Background: Silver nanoparticles have been widely used in the field of nanomedicine. A comprehensive understanding of their pharmacokinetics is crucial for proper risk assessment and safe biomedical applications.
Objectives: The purpose of this study was to investigate the safety of silver nanoparticles by determining their potential toxicity following 28 days of administration in Sprague-Dawley rats.
Methods: The silver nanoparticles were administered by intravenous injection at the doses of 100, 200 and 500 μg/kg body weight for 28 consecutive days. Animals in the control group were received sterile water for injection. Each group consists of 10 male and 10 female rats.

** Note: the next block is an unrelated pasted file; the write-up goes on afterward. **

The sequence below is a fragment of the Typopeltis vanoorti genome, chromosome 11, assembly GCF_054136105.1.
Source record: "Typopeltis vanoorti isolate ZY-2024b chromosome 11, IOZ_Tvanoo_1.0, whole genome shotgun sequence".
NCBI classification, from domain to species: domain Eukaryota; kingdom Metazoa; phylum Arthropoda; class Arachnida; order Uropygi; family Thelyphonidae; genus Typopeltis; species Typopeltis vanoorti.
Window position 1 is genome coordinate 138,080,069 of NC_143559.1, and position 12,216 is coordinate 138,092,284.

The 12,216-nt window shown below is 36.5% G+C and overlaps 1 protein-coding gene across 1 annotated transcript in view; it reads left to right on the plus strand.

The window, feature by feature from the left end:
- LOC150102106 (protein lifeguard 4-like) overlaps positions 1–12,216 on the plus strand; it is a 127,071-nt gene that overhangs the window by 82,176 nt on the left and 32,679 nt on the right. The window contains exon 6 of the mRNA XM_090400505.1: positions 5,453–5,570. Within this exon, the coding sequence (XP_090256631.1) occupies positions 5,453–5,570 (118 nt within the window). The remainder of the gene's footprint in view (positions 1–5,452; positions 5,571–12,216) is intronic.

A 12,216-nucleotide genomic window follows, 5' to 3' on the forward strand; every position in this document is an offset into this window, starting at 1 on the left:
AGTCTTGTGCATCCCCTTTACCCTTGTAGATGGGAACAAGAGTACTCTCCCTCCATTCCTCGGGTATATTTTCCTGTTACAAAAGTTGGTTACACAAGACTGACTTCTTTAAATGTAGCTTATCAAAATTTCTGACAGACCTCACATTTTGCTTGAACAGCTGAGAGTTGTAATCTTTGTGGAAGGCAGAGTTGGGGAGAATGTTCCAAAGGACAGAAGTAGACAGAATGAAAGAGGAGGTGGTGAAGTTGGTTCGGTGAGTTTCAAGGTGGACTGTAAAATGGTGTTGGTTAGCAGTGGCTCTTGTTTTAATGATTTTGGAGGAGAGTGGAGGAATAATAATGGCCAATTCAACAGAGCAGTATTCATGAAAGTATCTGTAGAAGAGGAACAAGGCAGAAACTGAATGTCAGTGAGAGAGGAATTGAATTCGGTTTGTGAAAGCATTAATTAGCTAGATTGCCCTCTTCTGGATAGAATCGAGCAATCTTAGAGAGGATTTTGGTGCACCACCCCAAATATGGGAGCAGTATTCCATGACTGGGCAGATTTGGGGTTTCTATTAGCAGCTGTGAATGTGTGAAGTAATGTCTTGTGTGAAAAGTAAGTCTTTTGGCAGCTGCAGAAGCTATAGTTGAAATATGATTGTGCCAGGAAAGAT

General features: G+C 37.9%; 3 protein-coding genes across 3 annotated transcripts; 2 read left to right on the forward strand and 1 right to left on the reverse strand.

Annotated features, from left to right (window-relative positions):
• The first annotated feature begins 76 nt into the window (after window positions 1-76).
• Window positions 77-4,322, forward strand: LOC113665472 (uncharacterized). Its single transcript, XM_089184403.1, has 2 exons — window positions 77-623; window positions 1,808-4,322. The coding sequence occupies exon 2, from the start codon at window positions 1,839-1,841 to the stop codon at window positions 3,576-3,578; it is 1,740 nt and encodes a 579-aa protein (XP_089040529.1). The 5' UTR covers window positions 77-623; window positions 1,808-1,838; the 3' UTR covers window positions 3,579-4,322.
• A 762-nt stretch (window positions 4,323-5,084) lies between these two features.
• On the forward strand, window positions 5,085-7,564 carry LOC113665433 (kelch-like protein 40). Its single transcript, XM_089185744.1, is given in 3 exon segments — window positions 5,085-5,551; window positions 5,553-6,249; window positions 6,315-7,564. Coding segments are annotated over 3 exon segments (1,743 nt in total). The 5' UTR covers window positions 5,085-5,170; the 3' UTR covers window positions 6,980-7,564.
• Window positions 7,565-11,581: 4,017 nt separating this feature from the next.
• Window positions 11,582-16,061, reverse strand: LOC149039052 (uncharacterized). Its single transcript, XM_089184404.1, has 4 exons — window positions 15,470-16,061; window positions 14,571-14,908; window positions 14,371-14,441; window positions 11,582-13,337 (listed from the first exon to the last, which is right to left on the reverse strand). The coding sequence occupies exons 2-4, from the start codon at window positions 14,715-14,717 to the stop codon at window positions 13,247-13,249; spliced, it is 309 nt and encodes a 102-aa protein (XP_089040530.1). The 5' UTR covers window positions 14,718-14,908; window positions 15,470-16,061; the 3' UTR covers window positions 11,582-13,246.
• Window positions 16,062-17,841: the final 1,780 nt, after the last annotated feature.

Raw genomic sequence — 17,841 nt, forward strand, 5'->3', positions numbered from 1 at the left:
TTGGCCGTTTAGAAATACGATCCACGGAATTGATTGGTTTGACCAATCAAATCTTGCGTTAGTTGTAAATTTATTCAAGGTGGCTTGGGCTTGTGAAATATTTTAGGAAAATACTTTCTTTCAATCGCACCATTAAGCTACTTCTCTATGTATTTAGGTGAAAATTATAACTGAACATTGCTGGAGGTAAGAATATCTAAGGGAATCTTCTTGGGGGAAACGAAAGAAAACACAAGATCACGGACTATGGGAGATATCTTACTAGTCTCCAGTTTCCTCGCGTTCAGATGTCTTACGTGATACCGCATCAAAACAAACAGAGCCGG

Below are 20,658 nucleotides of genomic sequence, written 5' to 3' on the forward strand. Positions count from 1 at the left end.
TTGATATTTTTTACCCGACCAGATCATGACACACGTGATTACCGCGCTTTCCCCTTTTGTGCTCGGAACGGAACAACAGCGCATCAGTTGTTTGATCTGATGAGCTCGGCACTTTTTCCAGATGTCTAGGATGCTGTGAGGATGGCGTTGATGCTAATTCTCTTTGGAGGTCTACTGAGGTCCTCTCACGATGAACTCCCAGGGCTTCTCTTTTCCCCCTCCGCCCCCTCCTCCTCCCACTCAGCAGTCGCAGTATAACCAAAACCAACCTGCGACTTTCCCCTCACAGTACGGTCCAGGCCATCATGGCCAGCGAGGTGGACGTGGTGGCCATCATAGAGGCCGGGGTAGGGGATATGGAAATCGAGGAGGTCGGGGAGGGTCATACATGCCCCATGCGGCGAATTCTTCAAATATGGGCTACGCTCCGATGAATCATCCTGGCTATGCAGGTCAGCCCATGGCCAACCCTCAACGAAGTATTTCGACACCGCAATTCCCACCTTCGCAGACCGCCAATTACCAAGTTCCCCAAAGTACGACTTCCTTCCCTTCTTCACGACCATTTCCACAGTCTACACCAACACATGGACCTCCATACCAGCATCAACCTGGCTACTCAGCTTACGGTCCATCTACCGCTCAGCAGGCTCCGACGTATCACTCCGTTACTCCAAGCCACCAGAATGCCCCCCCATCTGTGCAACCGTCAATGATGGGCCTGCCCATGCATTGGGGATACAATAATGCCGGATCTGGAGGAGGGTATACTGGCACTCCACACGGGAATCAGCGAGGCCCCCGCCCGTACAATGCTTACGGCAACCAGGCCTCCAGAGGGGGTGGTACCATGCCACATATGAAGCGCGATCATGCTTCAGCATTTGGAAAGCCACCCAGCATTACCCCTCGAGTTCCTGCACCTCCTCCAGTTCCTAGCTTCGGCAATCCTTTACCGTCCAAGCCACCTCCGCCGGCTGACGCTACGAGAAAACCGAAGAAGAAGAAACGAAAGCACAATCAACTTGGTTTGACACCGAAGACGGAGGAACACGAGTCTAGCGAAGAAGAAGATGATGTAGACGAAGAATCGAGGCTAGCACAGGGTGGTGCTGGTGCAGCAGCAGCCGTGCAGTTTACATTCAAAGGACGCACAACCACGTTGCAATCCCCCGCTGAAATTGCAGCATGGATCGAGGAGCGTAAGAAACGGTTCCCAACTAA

Results: No treatment-related effects were seen in any of the parameters monitored in rats given 100, 200 and 500 μg/kg body weight/day of silver nanoparticles.
Conclusion: The study proved that the use of up to 500 μg/kg body weight biosynthesized silver nanoparticles have no toxic effect on the target organs and found safe. However, the safety of the nanoparticles might be attributed to the covering of biological moieties on nanoparticles. Hence, the biofunctionalized nanoparticles can be safely used by selecting the required size and dose in medicines and drug delivery systems.